The Jacksonian Period (1824-1848)by Isaac McDermott, MattMcCormick, and Aimee Meller
To what extent did the period live upto its characterization as the era of the“common man”?• Consider the following factors:– Economic development– Politics– Reform movements
ThesisAndrew Jackson’s Presidency ushered in an eraof the “common man” in America through hisuncommon upbringing, his gifts of governmentservice to his supporters, and his actions againstthe national bank.
A Unique President• Jackson was the first President from outside theThirteen Colonies (Tennessee).• He was a war hero, remembered for leadingAmerica to victory at New Orleans in the War of1812.• Grew up as an orphan, in the backwoods of theCarolinas.• These characteristics gave the American peoplenew motivation that anybody, not just the richand the privileged, could be President.
The War Against the Bank• Jackson is remembered for his war against the Bank of the UnitedStates, led by Nicholas Biddle.• The BUS was harsh on the Westerners (wouldn’t give out lenientcredit for land), and very corrupt.– Biddle used the Bank’s money for bribes and to lend his friends.– But, it was a pretty solid bank otherwise.• In 1832, Henry Clay introduced a bill to re-charter the Bank.– Jackson realized that this was a battle between the power of the Westvs. the East: the East wanted the bank, but the West didn’t.• Jackson showed that the West was more powerful by vetoing thebank bill, and later drained it of its wealth.• This move showed that Jackson wanted to align himself with thewell-being of the common man, and that centralized, corruptgovernment economics was not the answer.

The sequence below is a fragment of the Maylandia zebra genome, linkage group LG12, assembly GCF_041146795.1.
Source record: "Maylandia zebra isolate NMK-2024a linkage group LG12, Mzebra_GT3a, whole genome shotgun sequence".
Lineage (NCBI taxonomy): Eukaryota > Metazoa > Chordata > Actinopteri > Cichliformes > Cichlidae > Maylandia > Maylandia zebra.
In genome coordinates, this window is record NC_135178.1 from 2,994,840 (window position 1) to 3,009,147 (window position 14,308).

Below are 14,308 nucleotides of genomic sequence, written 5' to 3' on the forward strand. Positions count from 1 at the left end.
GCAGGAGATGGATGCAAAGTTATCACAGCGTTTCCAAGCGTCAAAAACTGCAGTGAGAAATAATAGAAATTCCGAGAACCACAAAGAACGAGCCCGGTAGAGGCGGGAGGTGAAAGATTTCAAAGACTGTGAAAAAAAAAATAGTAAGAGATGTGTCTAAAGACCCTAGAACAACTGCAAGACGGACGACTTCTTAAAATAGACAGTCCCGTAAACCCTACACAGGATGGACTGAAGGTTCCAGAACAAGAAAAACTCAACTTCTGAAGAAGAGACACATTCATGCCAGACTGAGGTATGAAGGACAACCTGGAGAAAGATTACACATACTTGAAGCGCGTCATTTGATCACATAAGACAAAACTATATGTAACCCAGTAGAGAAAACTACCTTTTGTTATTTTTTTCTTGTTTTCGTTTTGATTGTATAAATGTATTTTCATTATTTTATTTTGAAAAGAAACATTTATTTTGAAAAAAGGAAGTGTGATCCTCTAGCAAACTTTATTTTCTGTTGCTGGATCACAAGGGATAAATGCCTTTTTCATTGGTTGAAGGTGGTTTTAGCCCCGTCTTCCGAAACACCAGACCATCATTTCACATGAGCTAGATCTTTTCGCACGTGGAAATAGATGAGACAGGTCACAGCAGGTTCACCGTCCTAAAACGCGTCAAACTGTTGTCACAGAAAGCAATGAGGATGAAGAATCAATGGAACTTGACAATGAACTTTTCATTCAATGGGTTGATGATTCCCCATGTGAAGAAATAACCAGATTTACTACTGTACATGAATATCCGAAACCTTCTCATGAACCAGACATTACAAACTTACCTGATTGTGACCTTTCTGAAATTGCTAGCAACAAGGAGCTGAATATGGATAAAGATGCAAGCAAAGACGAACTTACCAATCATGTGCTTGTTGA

The Spoils System• Jackson rewarded many of his most avid supporters with politicalpositions.• He believed that loyalty was more important than experience in thissituation.• Only 1/5 of all the men given positions were kicked out, and hemade a couple of clean sweeps of the offices later.• Those who wanted positions hounded Jackson continuously, andthose who got kicked out went mad and suicidal.• One supporter, Samuel Swartwout, embezzled one million dollarsfrom the Port of New York.• Despite these, Jackson wanted to bring the possibility of politicaloffice closer to the common people, rather than thewealthy, educated folk.